32:0465(69)CA - - Labor, Office of the Assistant Secretary for Administration and Management, Chicago, IL and AFGE Local 648 - - 1988 FLRAdec CA - - v32 p465
32 FLRA No. 69
UNITED STATES OF AMERICA
FEDERAL LABOR RELATIONS AUTHORITY
U.S. DEPARTMENT OF LABOR
OFFICE OF THE ASSISTANT
SECRETARY FOR ADMINISTRATION
AND MANAGEMENT, CHICAGO, ILLINOIS
AMERICAN FEDERATION OF
LOCAL 648, AFL-CIO
Case No. 5-CA-70379
DECISION AND ORDER
I. Statement of the Case
This unfair labor practice case is before the Authority under section 2429.1(a) of our Rules and Regulations based on a stipulation of facts entered into by the Respondent, the Charging Party, and the General Counsel. The General Counsel and the Respondent have filed briefs.
The complaint alleges that the Respondent violated section 7116(a)(1) and (8) of the Federal Service Labor-Management Relations Statute (the Statute) by conducting a formal discussion with a bargaining unit employee and his private attorney without notifying the Union of the meeting and affording the Union an opportunity to be represented.
For the reasons discussed below, we conclude that the Respondent violated the Statute as alleged in the complaint.
The National Council of Field Labor Locals, American Federation of Government Employees, AFL-CIO is the exclusive representative of all employees of the U.S. Department of Labor in field duty stations located outside the Washington, D.C. metropolitan area, including the employees of the Respondent U.S. Department of Labor, Office of the Assistant Secretary for Administration and Management, Chicago, Illinois. The Charging Party, American Federation of Government Employees, Local 648 (the Union), is the authorized agent of the National Council with respect to the employees of the Respondent.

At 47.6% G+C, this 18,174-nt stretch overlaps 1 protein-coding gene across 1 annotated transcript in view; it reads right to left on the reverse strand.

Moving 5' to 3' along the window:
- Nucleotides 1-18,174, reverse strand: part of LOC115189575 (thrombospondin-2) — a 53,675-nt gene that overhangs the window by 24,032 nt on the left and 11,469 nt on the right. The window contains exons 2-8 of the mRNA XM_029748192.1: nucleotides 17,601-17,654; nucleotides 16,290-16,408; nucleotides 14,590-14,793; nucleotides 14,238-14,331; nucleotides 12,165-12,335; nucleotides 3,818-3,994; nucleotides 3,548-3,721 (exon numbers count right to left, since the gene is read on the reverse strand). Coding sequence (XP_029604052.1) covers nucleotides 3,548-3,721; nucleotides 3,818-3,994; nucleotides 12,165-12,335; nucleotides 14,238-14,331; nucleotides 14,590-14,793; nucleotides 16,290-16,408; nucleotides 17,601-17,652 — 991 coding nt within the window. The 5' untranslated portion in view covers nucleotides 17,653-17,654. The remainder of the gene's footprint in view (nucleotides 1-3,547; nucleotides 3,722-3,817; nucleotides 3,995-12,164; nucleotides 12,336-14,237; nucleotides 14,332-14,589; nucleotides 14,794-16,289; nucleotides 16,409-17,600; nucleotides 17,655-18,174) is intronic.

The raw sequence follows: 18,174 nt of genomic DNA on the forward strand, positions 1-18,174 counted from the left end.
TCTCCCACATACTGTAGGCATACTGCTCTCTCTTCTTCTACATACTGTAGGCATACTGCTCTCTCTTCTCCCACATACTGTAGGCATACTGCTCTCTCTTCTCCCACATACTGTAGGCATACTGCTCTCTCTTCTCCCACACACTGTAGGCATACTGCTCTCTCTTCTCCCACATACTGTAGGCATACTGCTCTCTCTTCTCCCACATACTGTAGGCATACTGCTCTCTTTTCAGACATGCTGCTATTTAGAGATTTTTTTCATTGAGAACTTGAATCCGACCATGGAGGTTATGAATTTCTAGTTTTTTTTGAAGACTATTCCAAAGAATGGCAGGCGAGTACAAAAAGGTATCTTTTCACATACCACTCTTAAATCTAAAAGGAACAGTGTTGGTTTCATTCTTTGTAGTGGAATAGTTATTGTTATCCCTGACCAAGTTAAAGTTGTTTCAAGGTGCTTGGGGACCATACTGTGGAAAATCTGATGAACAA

Mr. Roy Ortner, a bargaining unit employee, was suspended for 30 days effective June 7, 1987. He appealed his suspension to the Merit Systems Protection Board (MSPB) and designated Ms. Joan Eagle, a private attorney, to serve as his representative during the MSPB proceedings. Ms. Eagle was not a representative of the Union. On July 24, 1987, Mr. Ortner and the Respondent entered into a Stipulation of Settlement and Dismissal of Appeal. The Stipulation and Dismissal was filed with MSPB on July 28, 1987, in resolution of Mr. Ortner's appeal.